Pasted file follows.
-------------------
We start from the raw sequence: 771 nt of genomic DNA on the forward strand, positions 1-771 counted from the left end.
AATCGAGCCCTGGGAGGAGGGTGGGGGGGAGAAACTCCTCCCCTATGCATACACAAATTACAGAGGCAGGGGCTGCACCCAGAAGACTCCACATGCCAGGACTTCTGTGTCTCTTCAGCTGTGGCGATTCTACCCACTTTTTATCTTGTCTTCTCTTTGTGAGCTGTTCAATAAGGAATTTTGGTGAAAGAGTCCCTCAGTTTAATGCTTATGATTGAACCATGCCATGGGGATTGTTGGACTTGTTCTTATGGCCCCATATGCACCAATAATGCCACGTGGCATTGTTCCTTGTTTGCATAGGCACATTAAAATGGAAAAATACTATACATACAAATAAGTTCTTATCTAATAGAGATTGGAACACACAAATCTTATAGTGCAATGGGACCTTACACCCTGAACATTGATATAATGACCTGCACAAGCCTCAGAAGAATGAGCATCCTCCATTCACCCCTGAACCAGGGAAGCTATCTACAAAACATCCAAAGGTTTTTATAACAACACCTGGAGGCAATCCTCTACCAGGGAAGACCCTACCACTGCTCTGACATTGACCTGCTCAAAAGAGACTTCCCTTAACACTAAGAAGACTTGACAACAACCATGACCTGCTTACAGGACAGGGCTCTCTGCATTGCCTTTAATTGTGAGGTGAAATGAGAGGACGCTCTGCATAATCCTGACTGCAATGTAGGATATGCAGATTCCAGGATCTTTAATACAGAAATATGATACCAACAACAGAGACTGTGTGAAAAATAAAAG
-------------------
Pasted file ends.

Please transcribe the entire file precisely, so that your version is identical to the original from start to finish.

We start from the raw sequence: 771 nt of genomic DNA on the forward strand, positions 1-771 counted from the left end.
AATCGAGCCCTGGGAGGAGGGTGGGGGGGAGAAACTCCTCCCCTATGCATACACAAATTACAGAGGCAGGGGCTGCACCCAGAAGACTCCACATGCCAGGACTTCTGTGTCTCTTCAGCTGTGGCGATTCTACCCACTTTTTATCTTGTCTTCTCTTTGTGAGCTGTTCAATAAGGAATTTTGGTGAAAGAGTCCCTCAGTTTAATGCTTATGATTGAACCATGCCATGGGGATTGTTGGACTTGTTCTTATGGCCCCATATGCACCAATAATGCCACGTGGCATTGTTCCTTGTTTGCATAGGCACATTAAAATGGAAAAATACTATACATACAAATAAGTTCTTATCTAATAGAGATTGGAACACACAAATCTTATAGTGCAATGGGACCTTACACCCTGAACATTGATATAATGACCTGCACAAGCCTCAGAAGAATGAGCATCCTCCATTCACCCCTGAACCAGGGAAGCTATCTACAAAACATCCAAAGGTTTTTATAACAACACCTGGAGGCAATCCTCTACCAGGGAAGACCCTACCACTGCTCTGACATTGACCTGCTCAAAAGAGACTTCCCTTAACACTAAGAAGACTTGACAACAACCATGACCTGCTTACAGGACAGGGCTCTCTGCATTGCCTTTAATTGTGAGGTGAAATGAGAGGACGCTCTGCATAATCCTGACTGCAATGTAGGATATGCAGATTCCAGGATCTTTAATACAGAAATATGATACCAACAACAGAGACTGTGTGAAAAATAAAAG